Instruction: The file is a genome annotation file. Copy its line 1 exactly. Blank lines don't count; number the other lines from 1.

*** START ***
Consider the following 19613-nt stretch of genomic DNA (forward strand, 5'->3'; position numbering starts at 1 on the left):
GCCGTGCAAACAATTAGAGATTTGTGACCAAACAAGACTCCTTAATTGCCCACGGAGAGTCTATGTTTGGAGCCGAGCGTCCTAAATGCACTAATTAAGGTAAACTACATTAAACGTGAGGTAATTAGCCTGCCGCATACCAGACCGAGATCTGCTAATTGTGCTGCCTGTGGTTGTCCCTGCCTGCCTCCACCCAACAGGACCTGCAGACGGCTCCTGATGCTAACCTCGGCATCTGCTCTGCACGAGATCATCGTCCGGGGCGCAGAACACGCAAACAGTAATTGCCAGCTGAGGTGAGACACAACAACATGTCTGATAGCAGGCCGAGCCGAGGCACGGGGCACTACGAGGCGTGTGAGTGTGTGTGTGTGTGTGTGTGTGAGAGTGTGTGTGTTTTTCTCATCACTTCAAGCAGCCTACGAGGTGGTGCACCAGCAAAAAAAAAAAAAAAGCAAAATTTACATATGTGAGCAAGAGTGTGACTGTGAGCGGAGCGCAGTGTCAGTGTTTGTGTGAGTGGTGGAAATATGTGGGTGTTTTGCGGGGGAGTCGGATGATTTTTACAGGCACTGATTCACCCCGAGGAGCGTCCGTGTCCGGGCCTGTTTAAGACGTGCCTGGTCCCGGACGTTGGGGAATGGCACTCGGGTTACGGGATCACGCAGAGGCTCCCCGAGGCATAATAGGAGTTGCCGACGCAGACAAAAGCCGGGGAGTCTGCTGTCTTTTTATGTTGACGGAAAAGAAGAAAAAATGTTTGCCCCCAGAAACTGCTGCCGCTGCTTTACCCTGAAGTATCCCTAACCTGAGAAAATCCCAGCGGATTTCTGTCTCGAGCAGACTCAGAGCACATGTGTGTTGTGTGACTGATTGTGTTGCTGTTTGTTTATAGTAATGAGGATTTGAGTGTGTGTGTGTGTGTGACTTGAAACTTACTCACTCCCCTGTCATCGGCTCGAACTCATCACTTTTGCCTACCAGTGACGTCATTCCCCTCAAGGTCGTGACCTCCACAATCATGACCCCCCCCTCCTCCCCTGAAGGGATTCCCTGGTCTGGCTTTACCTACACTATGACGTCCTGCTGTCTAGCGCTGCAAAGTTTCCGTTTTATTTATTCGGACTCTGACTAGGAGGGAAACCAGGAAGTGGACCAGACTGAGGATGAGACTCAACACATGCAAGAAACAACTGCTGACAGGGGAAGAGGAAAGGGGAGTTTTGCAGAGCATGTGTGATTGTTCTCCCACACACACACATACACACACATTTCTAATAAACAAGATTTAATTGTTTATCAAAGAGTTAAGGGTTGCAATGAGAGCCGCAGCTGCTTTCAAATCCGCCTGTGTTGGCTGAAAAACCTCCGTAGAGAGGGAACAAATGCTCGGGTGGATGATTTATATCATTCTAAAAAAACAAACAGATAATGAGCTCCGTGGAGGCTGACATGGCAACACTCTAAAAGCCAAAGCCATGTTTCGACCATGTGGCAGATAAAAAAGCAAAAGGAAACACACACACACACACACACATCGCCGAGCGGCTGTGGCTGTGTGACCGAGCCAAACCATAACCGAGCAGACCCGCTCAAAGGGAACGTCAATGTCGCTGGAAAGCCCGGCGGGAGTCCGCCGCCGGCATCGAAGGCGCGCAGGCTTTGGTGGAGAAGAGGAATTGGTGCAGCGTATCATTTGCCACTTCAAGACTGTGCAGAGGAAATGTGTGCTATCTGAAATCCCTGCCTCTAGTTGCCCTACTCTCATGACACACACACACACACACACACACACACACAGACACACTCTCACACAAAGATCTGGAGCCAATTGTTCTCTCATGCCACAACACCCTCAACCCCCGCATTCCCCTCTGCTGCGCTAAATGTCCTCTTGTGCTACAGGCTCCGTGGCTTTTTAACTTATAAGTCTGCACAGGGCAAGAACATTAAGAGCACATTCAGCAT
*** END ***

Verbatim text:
Consider the following 19613-nt stretch of genomic DNA (forward strand, 5'->3'; position numbering starts at 1 on the left):